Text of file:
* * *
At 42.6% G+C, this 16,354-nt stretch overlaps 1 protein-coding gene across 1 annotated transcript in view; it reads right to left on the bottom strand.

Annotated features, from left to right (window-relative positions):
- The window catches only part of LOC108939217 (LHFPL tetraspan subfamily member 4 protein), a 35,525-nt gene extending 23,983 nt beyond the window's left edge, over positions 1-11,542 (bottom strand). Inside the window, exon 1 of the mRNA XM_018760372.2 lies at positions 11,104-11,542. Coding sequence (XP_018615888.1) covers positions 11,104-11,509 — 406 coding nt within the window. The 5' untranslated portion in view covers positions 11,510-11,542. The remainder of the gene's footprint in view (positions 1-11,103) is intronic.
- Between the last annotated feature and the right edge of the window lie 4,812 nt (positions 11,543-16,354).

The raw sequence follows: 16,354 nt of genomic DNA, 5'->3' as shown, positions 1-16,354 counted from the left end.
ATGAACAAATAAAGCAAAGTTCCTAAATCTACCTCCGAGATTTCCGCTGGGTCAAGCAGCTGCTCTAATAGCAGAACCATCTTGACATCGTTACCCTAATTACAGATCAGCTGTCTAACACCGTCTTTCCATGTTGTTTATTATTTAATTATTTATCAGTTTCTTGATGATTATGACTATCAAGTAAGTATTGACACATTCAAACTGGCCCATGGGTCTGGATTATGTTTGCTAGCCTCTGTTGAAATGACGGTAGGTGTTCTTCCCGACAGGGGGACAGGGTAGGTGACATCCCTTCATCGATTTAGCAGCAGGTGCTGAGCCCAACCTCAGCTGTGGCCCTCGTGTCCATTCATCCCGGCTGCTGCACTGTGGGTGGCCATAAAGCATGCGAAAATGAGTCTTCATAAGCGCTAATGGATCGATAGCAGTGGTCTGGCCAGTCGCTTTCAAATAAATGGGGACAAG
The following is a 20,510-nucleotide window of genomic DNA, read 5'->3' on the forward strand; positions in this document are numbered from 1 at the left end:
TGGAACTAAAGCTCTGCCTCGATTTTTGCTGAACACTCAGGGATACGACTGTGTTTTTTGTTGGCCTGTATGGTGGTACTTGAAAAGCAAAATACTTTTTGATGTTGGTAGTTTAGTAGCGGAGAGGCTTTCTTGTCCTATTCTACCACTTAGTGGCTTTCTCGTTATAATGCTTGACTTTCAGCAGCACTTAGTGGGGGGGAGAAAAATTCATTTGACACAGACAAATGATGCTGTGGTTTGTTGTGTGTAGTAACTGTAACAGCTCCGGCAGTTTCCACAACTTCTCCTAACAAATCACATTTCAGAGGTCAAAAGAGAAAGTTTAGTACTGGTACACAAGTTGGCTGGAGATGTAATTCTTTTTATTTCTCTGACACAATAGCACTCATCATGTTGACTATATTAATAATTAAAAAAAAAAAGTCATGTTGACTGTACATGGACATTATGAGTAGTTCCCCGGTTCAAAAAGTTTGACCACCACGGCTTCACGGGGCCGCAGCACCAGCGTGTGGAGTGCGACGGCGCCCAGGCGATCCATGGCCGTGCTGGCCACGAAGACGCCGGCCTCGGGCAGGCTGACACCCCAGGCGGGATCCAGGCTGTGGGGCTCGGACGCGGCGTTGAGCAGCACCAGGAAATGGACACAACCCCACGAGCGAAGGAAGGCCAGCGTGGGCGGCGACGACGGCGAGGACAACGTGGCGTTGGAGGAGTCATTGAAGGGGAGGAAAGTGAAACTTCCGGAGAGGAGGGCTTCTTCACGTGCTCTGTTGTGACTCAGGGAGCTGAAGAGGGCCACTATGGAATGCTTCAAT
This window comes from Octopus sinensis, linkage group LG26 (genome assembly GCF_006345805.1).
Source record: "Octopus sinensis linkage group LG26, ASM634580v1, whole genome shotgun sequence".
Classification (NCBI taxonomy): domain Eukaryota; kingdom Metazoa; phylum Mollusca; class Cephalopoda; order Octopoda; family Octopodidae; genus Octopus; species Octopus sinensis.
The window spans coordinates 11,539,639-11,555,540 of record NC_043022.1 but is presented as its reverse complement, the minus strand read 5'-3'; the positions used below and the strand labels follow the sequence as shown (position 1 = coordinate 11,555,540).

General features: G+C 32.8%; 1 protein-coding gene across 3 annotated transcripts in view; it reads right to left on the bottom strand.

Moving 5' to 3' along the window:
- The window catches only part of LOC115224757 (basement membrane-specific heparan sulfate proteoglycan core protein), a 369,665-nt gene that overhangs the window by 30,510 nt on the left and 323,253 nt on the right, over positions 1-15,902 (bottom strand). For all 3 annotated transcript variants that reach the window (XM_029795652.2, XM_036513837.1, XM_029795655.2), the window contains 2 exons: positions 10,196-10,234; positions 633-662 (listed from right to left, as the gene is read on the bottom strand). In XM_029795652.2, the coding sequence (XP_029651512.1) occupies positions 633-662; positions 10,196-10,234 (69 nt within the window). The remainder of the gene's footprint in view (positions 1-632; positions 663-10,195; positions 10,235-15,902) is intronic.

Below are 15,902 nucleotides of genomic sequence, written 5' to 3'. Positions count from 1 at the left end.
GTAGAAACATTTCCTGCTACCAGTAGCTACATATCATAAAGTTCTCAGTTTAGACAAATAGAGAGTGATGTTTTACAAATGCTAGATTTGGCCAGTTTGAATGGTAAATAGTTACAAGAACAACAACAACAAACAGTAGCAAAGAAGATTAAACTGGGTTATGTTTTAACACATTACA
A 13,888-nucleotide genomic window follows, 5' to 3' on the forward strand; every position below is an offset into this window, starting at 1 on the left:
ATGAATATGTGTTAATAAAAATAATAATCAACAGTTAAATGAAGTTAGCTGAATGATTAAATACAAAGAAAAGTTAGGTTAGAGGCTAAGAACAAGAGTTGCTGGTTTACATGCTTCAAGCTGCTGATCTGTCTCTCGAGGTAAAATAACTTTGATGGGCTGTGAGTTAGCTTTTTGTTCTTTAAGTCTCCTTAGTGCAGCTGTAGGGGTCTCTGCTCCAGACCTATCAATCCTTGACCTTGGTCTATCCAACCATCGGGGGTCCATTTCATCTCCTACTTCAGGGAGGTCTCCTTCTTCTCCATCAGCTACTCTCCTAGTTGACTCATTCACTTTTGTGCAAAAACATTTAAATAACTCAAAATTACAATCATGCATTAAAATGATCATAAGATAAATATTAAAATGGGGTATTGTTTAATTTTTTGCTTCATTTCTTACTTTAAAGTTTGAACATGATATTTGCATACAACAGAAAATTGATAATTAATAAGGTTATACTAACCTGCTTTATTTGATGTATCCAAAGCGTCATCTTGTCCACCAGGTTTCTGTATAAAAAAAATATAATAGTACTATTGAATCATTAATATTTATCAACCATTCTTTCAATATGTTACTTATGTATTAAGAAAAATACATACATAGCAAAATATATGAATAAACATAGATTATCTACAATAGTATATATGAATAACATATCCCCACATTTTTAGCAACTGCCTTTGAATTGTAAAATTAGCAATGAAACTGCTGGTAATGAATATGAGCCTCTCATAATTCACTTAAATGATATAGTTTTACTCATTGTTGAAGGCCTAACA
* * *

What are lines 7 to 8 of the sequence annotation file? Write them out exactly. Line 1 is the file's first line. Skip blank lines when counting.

The following is a 20,510-nucleotide window of genomic DNA, read 5'->3' on the forward strand; positions in this document are numbered from 1 at the left end:
TGGAACTAAAGCTCTGCCTCGATTTTTGCTGAACACTCAGGGATACGACTGTGTTTTTTGTTGGCCTGTATGGTGGTACTTGAAAAGCAAAATACTTTTTGATGTTGGTAGTTTAGTAGCGGAGAGGCTTTCTTGTCCTATTCTACCACTTAGTGGCTTTCTCGTTATAATGCTTGACTTTCAGCAGCACTTAGTGGGGGGGAGAAAAATTCATTTGACACAGACAAATGATGCTGTGGTTTGTTGTGTGTAGTAACTGTAACAGCTCCGGCAGTTTCCACAACTTCTCCTAACAAATCACATTTCAGAGGTCAAAAGAGAAAGTTTAGTACTGGTACACAAGTTGGCTGGAGATGTAATTCTTTTTATTTCTCTGACACAATAGCACTCATCATGTTGACTATATTAATAATTAAAAAAAAAAAGTCATGTTGACTGTACATGGACATTATGAGTAGTTCCCCGGTTCAAAAAGTTTGACCACCACGGCTTCACGGGGCCGCAGCACCAGCGTGTGGAGTGCGACGGCGCCCAGGCGATCCATGGCCGTGCTGGCCACGAAGACGCCGGCCTCGGGCAGGCTGACACCCCAGGCGGGATCCAGGCTGTGGGGCTCGGACGCGGCGTTGAGCAGCACCAGGAAATGGACACAACCCCACGAGCGAAGGAAGGCCAGCGTGGGCGGCGACGACGGCGAGGACAACGTGGCGTTGGAGGAGTCATTGAAGGGGAGGAAAGTGAAACTTCCGGAGAGGAGGGCTTCTTCACGTGCTCTGTTGTGACTCAGGGAGCTGAAGAGGGCCACTATGGAATGCTTCAAT